Richard Gonzales

Richard Gonzales is NPR's National Desk Correspondent based in San Francisco. Along with covering the daily news of region, Gonzales' reporting has included medical marijuana, gay marriage, drive-by shootings, Jerry Brown, Willie Brown, the U.S. Ninth Circuit, the California State Supreme Court and any other legal, political, or social development occurring in Northern California relevant to the rest of the country.

Gonzales joined NPR in May 1986. He covered the U.S. State Department during the Iran-Contra Affair and the fall of apartheid in South Africa. Four years later, he assumed the post of White House Correspondent and reported on the prelude to the Gulf War and President George W. Bush's unsuccessful re-election bid. Gonzales covered the U.S. Congress for NPR from 1993-94, focusing on NAFTA and immigration and welfare reform.

In September 1995, Gonzales moved to his current position after spending a year as a John S. Knight Fellow Journalism at Stanford University.

In 2009, Gonzales won the Broadcast Journalism Award from the American Academy of Orthopedic Surgeons. He also received the PASS Award in 2004 and 2005 from the National Council on Crime and Delinquency for reports on California's juvenile and adult criminal justice systems.

Prior to NPR, Gonzales was a freelance producer at public television station KQED in San Francisco. From 1979 to 1985, he held positions as a reporter, producer, and later, public affairs director at KPFA, a radio station in Berkeley, CA.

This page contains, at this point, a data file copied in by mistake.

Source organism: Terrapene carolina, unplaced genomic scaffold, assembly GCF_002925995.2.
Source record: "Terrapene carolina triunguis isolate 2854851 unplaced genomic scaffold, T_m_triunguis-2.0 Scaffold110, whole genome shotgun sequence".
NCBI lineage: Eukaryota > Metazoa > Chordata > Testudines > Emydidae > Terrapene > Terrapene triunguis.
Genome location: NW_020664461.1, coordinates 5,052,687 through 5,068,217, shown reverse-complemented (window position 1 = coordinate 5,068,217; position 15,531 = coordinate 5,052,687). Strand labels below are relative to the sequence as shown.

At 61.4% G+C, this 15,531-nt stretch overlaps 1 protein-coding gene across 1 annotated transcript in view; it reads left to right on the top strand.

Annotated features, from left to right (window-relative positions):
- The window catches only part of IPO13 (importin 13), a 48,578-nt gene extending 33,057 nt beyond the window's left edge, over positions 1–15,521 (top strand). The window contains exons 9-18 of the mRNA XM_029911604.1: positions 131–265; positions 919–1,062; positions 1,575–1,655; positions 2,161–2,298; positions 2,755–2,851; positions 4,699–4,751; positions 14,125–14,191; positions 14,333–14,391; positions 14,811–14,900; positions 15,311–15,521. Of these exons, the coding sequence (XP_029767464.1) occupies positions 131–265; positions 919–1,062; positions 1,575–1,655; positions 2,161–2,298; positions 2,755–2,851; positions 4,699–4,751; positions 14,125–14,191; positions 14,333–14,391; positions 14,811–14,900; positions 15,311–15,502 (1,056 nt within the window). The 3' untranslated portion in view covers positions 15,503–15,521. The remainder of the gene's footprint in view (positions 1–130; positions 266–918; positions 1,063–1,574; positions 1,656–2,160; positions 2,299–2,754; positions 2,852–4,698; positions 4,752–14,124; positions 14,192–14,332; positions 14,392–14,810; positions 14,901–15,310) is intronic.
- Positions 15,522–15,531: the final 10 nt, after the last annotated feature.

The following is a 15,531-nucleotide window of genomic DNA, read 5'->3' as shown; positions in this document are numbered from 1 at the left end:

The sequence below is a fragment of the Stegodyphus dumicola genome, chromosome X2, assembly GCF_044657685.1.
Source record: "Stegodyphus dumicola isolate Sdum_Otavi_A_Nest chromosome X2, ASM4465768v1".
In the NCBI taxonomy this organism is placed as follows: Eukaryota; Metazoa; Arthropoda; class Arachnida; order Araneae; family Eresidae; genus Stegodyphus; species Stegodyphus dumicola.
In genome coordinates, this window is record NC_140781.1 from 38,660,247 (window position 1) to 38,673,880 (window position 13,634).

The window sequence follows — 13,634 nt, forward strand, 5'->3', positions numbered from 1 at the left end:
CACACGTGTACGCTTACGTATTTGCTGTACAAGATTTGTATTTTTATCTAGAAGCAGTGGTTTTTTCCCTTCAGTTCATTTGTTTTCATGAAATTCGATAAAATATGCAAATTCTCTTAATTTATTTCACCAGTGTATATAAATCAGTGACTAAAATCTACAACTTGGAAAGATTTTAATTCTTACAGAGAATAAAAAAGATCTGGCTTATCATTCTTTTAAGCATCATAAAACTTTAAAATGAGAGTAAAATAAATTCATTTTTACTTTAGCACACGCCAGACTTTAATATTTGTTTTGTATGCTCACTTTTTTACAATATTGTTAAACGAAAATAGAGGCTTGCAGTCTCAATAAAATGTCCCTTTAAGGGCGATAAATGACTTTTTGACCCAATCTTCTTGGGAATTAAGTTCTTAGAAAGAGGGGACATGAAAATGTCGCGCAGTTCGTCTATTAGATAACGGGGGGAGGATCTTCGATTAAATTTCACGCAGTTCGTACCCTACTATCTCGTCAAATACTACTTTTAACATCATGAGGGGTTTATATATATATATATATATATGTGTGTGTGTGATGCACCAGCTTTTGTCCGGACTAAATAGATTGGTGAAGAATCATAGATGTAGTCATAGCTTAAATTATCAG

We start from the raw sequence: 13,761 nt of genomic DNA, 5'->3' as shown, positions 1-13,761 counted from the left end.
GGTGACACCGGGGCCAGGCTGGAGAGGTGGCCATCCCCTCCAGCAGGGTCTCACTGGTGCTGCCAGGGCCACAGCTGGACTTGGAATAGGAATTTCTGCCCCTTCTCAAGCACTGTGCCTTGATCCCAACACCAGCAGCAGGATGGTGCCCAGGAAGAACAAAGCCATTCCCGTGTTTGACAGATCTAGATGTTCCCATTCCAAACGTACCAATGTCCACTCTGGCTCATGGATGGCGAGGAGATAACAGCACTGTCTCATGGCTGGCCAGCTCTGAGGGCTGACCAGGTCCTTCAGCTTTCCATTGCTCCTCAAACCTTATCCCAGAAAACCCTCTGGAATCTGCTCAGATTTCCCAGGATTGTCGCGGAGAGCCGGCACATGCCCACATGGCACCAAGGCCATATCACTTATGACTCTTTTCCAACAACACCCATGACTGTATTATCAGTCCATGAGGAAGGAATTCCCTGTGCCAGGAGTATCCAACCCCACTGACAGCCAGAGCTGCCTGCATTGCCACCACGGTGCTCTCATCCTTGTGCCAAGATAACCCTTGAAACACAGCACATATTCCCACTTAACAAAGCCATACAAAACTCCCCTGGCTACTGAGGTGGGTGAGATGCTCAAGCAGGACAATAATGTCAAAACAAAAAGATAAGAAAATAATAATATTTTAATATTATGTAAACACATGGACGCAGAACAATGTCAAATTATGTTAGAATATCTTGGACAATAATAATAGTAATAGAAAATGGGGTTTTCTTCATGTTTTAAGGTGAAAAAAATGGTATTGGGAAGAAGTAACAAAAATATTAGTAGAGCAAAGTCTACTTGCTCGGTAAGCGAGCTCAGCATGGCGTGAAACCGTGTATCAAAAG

Gonzales graduated from Harvard College with a bachelor's degree in psychology and social relations. He is a co-founder of Familias Unidas, a bi-lingual social services program in his hometown of Richmond, California.

In most states, the power to draw lines for political districts rests with legislators. In recent years, California voters have tried to make the process less political by taking it out of lawmakers' hands. But not everyone is happy with how things are turning out.

To understand redistricting in California, consider this: Over a 10-year period beginning in 2000, there were 255 congressional races, and only one seat — that's right, one seat — changed parties.

California Gov. Jerry Brown is locked in a legal battle over control of his state's prison system. Two years ago, the U.S. Supreme Court upheld a lower court ruling ordering the state to drastically reduce its prisoner population. Brown claims the state has made substantial progress, but the governor has stopped short of complying fully with the court order.

Ever since the Newtown, Ct., school shooting, there's been a raging debate over how to keep America's schoolchildren safe. National Rifle Association CEO Wayne LaPierre proposed stationing an armed guard in every school in the country. Critics said that idea was impractical and would be too expensive to carry out.

But many schools and school districts already have armed police officers. Since the Columbine High School massacre in 1999, about one-third of the schools in the U.S. have added some kind of armed security, according to federal data.

The city of Oakland, Calif., is taking a major step toward helping to bring many of its residents, especially illegal immigrants, out of the shadows.

It will issue a municipal identification card to anyone who can prove residency.

Oakland isn't the only city to issue such ID cards to illegal immigrants. New Haven, Conn., and San Francisco already do that.

The Oakland card, however, has a unique feature — it doubles as a debit card.

The University of California, Berkeley is taking the DREAM Act a step further. On Tuesday, the school announced a $1 million scholarship fund specifically for undocumented students.